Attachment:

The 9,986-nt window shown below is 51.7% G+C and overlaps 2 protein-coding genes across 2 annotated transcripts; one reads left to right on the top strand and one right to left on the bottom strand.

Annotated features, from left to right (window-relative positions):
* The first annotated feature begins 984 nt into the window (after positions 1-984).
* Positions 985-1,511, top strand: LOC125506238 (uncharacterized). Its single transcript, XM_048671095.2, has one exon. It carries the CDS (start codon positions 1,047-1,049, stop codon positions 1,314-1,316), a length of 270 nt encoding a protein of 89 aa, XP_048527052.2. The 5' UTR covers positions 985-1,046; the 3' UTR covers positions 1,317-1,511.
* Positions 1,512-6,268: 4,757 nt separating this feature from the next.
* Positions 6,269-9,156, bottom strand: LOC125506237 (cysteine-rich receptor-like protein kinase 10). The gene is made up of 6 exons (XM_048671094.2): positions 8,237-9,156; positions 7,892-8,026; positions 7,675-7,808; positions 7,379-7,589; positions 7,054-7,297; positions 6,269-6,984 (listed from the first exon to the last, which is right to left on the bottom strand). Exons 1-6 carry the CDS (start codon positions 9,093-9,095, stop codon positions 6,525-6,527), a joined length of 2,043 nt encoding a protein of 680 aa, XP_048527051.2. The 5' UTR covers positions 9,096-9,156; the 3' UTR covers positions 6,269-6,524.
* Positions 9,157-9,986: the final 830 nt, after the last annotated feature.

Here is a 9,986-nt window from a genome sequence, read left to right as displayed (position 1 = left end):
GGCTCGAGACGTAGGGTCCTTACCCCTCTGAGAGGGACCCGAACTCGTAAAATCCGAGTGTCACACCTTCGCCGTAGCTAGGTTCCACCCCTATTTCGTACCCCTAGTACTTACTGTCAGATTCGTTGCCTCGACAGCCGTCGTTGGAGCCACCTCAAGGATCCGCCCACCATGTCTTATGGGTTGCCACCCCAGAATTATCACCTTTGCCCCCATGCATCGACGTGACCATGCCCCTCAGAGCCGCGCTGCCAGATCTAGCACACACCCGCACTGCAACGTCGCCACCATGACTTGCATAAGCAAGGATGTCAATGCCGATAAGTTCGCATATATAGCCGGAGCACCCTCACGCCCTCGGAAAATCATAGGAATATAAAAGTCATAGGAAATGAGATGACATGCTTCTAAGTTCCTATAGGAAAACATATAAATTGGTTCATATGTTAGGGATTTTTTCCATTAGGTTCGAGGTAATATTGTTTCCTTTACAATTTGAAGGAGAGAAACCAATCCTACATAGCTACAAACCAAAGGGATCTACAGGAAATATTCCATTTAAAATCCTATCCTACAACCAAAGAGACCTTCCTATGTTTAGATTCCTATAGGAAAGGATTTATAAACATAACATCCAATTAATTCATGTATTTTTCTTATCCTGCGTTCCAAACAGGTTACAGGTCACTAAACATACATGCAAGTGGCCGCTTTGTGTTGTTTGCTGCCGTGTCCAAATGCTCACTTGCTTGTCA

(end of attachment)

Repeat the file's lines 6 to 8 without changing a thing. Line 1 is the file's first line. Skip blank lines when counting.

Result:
* Positions 6,269-9,156, bottom strand: LOC125506237 (cysteine-rich receptor-like protein kinase 10). The gene is made up of 6 exons (XM_048671094.2): positions 8,237-9,156; positions 7,892-8,026; positions 7,675-7,808; positions 7,379-7,589; positions 7,054-7,297; positions 6,269-6,984 (listed from the first exon to the last, which is right to left on the bottom strand). Exons 1-6 carry the CDS (start codon positions 9,093-9,095, stop codon positions 6,525-6,527), a joined length of 2,043 nt encoding a protein of 680 aa, XP_048527051.2. The 5' UTR covers positions 9,096-9,156; the 3' UTR covers positions 6,269-6,524.
* Positions 9,157-9,986: the final 830 nt, after the last annotated feature.

Here is a 9,986-nt window from a genome sequence, read left to right as displayed (position 1 = left end):